Martin McDonagh’s film Three Billboards Outside Ebbing, Missouri, has received 189 nominations and 87 wins at award shows, and it deserves every single one. McDonagh shows us a story that from the surface evokes anger and revenge, but unravels to one of justice and community. Mildred Hayes (played by Frances McDormand) rents out 3 billboards probing the police department’s inability to find her daughter’s murderer. The consequences of her actions unfold a story with multiple subplots, and an fast-paced plot with twists and turns at every corner. McDonagh fills the film with commentary on everything from domestic abuse, to police brutality, racism and homophobia. Yet he still manages to keep the audience on the hook by intertwining his unpredictable plot line with recurrent dark comedy.
The film’s portrayal of the undercurrent of racial prejudice in the local police department has been met with criticism, due to the limited portrayal of people of colour in the film, as well as the redemption arc of the main racist cop in question. While this does reduce from the overall experience of the film, and is probably what led to McDonagh’s snub in the best director category, the film manages to broaden its focus to a range of issues to the extent that it minimises its missteps in that particular subject matter.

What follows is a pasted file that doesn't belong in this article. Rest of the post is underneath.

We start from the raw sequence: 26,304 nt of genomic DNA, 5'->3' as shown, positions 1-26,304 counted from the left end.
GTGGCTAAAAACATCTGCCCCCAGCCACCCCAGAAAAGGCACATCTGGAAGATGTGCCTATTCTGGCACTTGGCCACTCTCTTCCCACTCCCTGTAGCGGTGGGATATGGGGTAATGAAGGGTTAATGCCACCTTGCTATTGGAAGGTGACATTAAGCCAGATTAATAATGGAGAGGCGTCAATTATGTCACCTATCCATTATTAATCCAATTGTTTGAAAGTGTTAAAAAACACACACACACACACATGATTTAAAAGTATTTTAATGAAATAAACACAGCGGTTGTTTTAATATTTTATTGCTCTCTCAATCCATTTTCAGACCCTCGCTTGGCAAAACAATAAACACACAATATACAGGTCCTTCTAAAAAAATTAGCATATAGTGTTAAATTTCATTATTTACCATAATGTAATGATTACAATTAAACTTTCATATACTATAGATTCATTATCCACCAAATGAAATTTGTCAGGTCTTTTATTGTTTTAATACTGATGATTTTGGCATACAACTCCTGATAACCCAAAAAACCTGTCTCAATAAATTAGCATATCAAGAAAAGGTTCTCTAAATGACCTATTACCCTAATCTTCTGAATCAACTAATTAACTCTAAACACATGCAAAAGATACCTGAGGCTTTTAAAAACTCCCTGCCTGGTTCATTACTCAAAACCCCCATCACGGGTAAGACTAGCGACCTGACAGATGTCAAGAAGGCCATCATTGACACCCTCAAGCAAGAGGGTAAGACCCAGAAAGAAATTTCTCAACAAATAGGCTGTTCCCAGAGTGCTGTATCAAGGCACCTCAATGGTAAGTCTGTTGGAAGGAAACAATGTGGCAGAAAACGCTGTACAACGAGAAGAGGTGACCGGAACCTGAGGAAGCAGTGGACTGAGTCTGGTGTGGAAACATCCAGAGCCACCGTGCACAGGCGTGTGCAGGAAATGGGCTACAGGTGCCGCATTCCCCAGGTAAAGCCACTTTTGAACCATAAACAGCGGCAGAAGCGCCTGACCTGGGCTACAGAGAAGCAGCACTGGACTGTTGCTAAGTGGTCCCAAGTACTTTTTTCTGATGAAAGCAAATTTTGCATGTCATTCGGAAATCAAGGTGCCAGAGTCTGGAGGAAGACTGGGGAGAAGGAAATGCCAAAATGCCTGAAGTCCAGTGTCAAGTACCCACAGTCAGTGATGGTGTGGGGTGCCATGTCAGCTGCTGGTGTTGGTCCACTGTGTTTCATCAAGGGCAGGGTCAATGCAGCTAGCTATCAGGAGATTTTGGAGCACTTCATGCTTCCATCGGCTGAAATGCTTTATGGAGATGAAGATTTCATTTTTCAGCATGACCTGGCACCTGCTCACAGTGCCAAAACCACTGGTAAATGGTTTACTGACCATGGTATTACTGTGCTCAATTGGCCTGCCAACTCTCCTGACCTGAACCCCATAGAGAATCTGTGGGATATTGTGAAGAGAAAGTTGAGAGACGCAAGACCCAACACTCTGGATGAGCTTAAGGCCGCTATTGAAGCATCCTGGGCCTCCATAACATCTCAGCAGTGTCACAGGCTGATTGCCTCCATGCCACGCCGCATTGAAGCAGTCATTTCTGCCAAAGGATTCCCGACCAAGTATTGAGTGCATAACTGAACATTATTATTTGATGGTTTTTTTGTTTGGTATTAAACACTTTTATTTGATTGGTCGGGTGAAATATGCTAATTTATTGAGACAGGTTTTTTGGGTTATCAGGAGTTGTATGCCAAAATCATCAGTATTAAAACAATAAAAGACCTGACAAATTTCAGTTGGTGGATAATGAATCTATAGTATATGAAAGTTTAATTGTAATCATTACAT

Ultimately, the film’s execution is seamless, the characters feel real, their dialogue perfectly parallel to their emotions- credit of which goes to the actors and writers. Frances McDormand is solemn and effecting in the lead role, but excellent supporting performances by Sam Rockwell and Woody Harrelson buoy the film to the heights of critical acclaim.
Three Billboards is the kind of movie you will think about after leaving the cinema, because after posing so many questions McDonagh answers very few. It manages to shock, surprise and make the audience laugh even in the most dire situations. Not one to miss.
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